(On his warm-up session) “Everything felt fine.
(On his location being up in the zone) “I think it was pretty much the whole time. They hit some balls hard at guys. They blooped some balls in there.”
(On Jimmy Rollins’ seventh inning home run which gave Philly the lead for good) “Sinker down and away and it was right down the middle.”
(On having George Kottaras catch) “George did a great job. I don’t think anybody should blame the catcher, personally. You’re the one throwing the pitches, and you have to execute the pitches. I thought George did a really good job. Tek needed a day off and he did a really good job.”
|06.14.09 at 3:22 pm ET|
Josh Beckett hit the first pitch of the sixth inning over the left field wall, off Philadelphia starter J.A. Happ, for the first home run by a Red Sox pitcher since Beckett’s May 20, 2006 blast, also at Citizens Bank Park, against Brett Myers. The homer tied the game at 5-5 after Philly had taken the lead with a four-run fifth. It was Beckett’s third career homer.
|06.14.09 at 2:56 pm ET|
Red Sox manager Terry Francona said before Sunday’s game that a decision regarding how the Sox’ plan on next using John Smoltz will be made after the team sees what transpires during the Sox’ series finale in Philadelphia. Francona said that an announcement regarding his club’s starting rotation will most likely come Tuesday.
‘We talked to Smoltzy last night. We just want to get through the off-day and then we’ll ‘¦ I think we can lay out the whole week. We just want to get through the off-day,” Francona said. “Part of it is, we just don’t know how we’re going to get through today. We’ve got Wake again out in the bullpen as a reserve. We don’t want to use him, but we just want to protect ourselves. Until we get through it without using him, there’s no sense saying it and then undoing it. Get through today and we’ll kind of map it out. We have mapped out various possibilities. There’s no sense in [doing it ahead of time], especially when it’s going to require a roster move. Those things come at their own pace.’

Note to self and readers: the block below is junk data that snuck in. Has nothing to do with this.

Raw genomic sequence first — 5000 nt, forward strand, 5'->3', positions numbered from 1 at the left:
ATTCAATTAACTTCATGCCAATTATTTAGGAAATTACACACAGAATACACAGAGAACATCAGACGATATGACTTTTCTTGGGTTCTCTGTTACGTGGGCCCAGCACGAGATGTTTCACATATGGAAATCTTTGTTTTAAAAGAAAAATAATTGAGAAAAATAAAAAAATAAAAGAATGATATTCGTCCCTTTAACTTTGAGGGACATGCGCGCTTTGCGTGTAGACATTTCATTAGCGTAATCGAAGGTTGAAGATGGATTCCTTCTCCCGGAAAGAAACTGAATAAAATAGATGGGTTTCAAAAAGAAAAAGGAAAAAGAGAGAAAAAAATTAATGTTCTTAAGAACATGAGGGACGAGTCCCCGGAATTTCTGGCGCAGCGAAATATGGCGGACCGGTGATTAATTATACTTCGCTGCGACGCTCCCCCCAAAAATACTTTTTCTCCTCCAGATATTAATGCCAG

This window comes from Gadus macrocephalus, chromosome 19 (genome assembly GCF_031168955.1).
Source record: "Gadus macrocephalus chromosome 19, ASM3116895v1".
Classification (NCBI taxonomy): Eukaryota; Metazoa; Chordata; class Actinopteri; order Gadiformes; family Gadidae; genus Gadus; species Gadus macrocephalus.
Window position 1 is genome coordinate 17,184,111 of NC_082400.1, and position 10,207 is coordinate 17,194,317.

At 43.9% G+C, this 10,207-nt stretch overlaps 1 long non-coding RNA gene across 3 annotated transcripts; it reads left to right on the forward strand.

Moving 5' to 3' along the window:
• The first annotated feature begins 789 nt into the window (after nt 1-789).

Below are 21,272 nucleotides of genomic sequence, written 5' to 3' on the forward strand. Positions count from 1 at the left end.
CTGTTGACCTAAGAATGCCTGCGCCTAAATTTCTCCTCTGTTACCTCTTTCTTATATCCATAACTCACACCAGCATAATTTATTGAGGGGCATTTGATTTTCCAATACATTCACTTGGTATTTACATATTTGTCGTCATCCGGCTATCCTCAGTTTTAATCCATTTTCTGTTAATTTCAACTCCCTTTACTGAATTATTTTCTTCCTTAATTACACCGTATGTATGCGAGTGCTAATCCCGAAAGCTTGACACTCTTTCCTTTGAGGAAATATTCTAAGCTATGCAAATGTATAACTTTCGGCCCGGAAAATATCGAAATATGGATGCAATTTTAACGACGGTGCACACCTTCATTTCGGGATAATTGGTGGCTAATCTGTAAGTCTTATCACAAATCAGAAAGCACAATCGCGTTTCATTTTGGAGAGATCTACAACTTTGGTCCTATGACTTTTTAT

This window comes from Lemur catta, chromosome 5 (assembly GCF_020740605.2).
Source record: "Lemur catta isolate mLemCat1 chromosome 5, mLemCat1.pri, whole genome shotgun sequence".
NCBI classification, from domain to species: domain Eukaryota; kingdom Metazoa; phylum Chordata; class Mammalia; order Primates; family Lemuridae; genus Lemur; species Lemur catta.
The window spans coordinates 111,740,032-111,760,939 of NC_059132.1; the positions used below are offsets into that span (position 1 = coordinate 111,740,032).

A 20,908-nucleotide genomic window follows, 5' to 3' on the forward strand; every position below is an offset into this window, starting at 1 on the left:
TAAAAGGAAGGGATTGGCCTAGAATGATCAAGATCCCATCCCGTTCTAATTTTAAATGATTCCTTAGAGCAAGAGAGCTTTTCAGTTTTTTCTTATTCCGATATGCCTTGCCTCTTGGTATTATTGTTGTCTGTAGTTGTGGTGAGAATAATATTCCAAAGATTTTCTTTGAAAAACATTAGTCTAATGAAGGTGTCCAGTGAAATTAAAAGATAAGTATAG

|06.14.09 at 2:20 pm ET|
“I’m sure I’ll be there in a a National League game — you’re always in there. I’m just beat up a little bit. My legs feel heavy. Tito, he always seems like he makes it the right time. I’ll be ready to pinch-hit or do whatever to help us win.”
Pedroia enters Sunday 4 for his last 38. “I’ve just hit one of those things where I’m not getting a lot of hits. Guys go through that. I’m not worried about it. I’ll figure it out. I’m just trying to find that consistency. I’m hitting around .300, that’s pretty consistent, but I haven’t found that swing to maintain it throughout the year like I did last year but it will come. I’m not panicking or anything like that. I’ll be fine.”
Also out of the lineup is J.D. Drew, who aggravated his right shoulder after being hit by a pitch in the seventh inning Saturday night. The rest of the Sox’ lineup is as follows: Lugo SS, Ellsbury CF, Youkilis 1B, Bay LF, Lowell 3B, Baldelli RF, Green 2B, Kottaras C, Beckett P. The Phillies will send out: Rollins SS, Victorino CF, Utley 2B, Howard 1B, Werth RF, Dobbs LF, Feliz 3B, Coste C, Happ P.
|06.14.09 at 11:28 am ET|
|06.14.09 at 1:49 am ET|
“Why is he bringing it up a day later? Why not talk about it Thursday?” Penny said. “The game’s over with. I think he’s just frustrated. They have a good team and a good lineup. It’s not like this (season’s) over. It’s far from over.”
Regarding the pitch that hit A-Rod, Penny responded, “I don’t care what [Giardi] thinks. I didn’t hit him intentionally. I’m just pitching. We don’t go back and say they hit us intentionally. We’ve got games to worry about, not that (stuff). I don’t give a (care) what he says. He needs to worry about managing and let the league and the umpires take care of their job and he an take care of his.”
The Sox starter said, unlike the Yankees, the Red Sox haven’t filed complaints to the league when similar situations have come up involving their hitters. “And they called the commissioner’s office. Come on. Let’s play baseball. What’s over’s over. It wasn’t intentional. Let’s move forward.”
Sunday, Girardi responded one more time.